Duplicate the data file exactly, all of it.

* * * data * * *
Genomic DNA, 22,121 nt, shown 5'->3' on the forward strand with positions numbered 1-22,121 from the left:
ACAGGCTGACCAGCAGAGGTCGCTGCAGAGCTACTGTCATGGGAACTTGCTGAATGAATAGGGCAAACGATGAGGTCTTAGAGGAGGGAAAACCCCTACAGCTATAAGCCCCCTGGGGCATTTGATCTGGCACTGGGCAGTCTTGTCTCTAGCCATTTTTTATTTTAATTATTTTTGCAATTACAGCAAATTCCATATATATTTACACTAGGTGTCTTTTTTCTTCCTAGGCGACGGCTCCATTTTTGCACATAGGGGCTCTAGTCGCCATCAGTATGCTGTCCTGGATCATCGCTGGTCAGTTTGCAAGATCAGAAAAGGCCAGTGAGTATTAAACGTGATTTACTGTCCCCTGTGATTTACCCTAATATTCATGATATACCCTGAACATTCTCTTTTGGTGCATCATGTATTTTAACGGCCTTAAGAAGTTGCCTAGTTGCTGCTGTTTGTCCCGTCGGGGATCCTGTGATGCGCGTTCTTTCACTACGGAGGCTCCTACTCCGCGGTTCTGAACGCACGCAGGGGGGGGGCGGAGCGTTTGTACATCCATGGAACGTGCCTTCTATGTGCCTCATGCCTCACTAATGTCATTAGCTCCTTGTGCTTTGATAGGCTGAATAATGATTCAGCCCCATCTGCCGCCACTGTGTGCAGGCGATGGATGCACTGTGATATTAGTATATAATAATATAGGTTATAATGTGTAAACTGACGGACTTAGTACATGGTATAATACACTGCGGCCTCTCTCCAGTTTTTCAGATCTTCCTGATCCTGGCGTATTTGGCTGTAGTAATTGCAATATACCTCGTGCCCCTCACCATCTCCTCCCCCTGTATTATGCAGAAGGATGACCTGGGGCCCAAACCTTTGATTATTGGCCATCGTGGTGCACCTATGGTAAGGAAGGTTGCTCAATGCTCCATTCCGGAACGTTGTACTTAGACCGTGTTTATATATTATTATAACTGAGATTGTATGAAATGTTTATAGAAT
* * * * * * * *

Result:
Genomic DNA, 22,121 nt, shown 5'->3' on the forward strand with positions numbered 1-22,121 from the left:
ACAGGCTGACCAGCAGAGGTCGCTGCAGAGCTACTGTCATGGGAACTTGCTGAATGAATAGGGCAAACGATGAGGTCTTAGAGGAGGGAAAACCCCTACAGCTATAAGCCCCCTGGGGCATTTGATCTGGCACTGGGCAGTCTTGTCTCTAGCCATTTTTTATTTTAATTATTTTTGCAATTACAGCAAATTCCATATATATTTACACTAGGTGTCTTTTTTCTTCCTAGGCGACGGCTCCATTTTTGCACATAGGGGCTCTAGTCGCCATCAGTATGCTGTCCTGGATCATCGCTGGTCAGTTTGCAAGATCAGAAAAGGCCAGTGAGTATTAAACGTGATTTACTGTCCCCTGTGATTTACCCTAATATTCATGATATACCCTGAACATTCTCTTTTGGTGCATCATGTATTTTAACGGCCTTAAGAAGTTGCCTAGTTGCTGCTGTTTGTCCCGTCGGGGATCCTGTGATGCGCGTTCTTTCACTACGGAGGCTCCTACTCCGCGGTTCTGAACGCACGCAGGGGGGGGGCGGAGCGTTTGTACATCCATGGAACGTGCCTTCTATGTGCCTCATGCCTCACTAATGTCATTAGCTCCTTGTGCTTTGATAGGCTGAATAATGATTCAGCCCCATCTGCCGCCACTGTGTGCAGGCGATGGATGCACTGTGATATTAGTATATAATAATATAGGTTATAATGTGTAAACTGACGGACTTAGTACATGGTATAATACACTGCGGCCTCTCTCCAGTTTTTCAGATCTTCCTGATCCTGGCGTATTTGGCTGTAGTAATTGCAATATACCTCGTGCCCCTCACCATCTCCTCCCCCTGTATTATGCAGAAGGATGACCTGGGGCCCAAACCTTTGATTATTGGCCATCGTGGTGCACCTATGGTAAGGAAGGTTGCTCAATGCTCCATTCCGGAACGTTGTACTTAGACCGTGTTTATATATTATTATAACTGAGATTGTATGAAATGTTTATAGAAT